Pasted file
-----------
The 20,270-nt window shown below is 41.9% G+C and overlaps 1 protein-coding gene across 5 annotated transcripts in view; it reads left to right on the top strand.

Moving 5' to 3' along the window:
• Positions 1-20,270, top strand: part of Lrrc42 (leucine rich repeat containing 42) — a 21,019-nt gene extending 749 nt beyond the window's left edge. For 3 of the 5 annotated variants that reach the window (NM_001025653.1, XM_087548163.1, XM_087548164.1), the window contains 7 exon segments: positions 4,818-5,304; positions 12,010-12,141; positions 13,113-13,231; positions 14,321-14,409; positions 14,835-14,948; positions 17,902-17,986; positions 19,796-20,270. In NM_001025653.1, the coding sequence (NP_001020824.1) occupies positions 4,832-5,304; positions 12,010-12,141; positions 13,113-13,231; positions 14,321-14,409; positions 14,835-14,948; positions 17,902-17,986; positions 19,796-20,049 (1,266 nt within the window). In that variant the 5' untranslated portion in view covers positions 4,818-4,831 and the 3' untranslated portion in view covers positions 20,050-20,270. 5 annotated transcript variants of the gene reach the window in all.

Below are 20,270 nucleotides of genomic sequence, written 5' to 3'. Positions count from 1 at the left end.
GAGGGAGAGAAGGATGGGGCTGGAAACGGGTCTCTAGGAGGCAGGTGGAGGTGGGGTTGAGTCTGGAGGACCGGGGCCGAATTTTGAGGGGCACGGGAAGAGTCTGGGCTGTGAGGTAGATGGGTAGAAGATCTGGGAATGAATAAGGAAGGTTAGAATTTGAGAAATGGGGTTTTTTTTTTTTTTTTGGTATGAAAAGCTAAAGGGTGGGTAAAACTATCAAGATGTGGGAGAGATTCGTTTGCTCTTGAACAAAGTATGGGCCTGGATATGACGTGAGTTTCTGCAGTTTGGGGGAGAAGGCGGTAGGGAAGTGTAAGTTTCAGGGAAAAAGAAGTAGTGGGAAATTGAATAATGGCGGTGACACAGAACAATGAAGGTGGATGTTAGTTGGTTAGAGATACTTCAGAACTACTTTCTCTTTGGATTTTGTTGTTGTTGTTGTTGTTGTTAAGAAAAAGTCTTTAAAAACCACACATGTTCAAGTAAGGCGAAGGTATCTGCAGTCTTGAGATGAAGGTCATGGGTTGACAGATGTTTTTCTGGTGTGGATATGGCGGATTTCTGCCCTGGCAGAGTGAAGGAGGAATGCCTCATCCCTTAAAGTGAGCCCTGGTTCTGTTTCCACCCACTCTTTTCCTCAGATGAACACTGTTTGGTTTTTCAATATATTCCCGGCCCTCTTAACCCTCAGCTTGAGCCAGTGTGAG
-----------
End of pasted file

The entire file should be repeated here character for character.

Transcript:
The 20,270-nt window shown below is 41.9% G+C and overlaps 1 protein-coding gene across 5 annotated transcripts in view; it reads left to right on the top strand.

Moving 5' to 3' along the window:
• Positions 1-20,270, top strand: part of Lrrc42 (leucine rich repeat containing 42) — a 21,019-nt gene extending 749 nt beyond the window's left edge. For 3 of the 5 annotated variants that reach the window (NM_001025653.1, XM_087548163.1, XM_087548164.1), the window contains 7 exon segments: positions 4,818-5,304; positions 12,010-12,141; positions 13,113-13,231; positions 14,321-14,409; positions 14,835-14,948; positions 17,902-17,986; positions 19,796-20,270. In NM_001025653.1, the coding sequence (NP_001020824.1) occupies positions 4,832-5,304; positions 12,010-12,141; positions 13,113-13,231; positions 14,321-14,409; positions 14,835-14,948; positions 17,902-17,986; positions 19,796-20,049 (1,266 nt within the window). In that variant the 5' untranslated portion in view covers positions 4,818-4,831 and the 3' untranslated portion in view covers positions 20,050-20,270. 5 annotated transcript variants of the gene reach the window in all.

Below are 20,270 nucleotides of genomic sequence, written 5' to 3'. Positions count from 1 at the left end.
GAGGGAGAGAAGGATGGGGCTGGAAACGGGTCTCTAGGAGGCAGGTGGAGGTGGGGTTGAGTCTGGAGGACCGGGGCCGAATTTTGAGGGGCACGGGAAGAGTCTGGGCTGTGAGGTAGATGGGTAGAAGATCTGGGAATGAATAAGGAAGGTTAGAATTTGAGAAATGGGGTTTTTTTTTTTTTTTTGGTATGAAAAGCTAAAGGGTGGGTAAAACTATCAAGATGTGGGAGAGATTCGTTTGCTCTTGAACAAAGTATGGGCCTGGATATGACGTGAGTTTCTGCAGTTTGGGGGAGAAGGCGGTAGGGAAGTGTAAGTTTCAGGGAAAAAGAAGTAGTGGGAAATTGAATAATGGCGGTGACACAGAACAATGAAGGTGGATGTTAGTTGGTTAGAGATACTTCAGAACTACTTTCTCTTTGGATTTTGTTGTTGTTGTTGTTGTTGTTAAGAAAAAGTCTTTAAAAACCACACATGTTCAAGTAAGGCGAAGGTATCTGCAGTCTTGAGATGAAGGTCATGGGTTGACAGATGTTTTTCTGGTGTGGATATGGCGGATTTCTGCCCTGGCAGAGTGAAGGAGGAATGCCTCATCCCTTAAAGTGAGCCCTGGTTCTGTTTCCACCCACTCTTTTCCTCAGATGAACACTGTTTGGTTTTTCAATATATTCCCGGCCCTCTTAACCCTCAGCTTGAGCCAGTGTGAG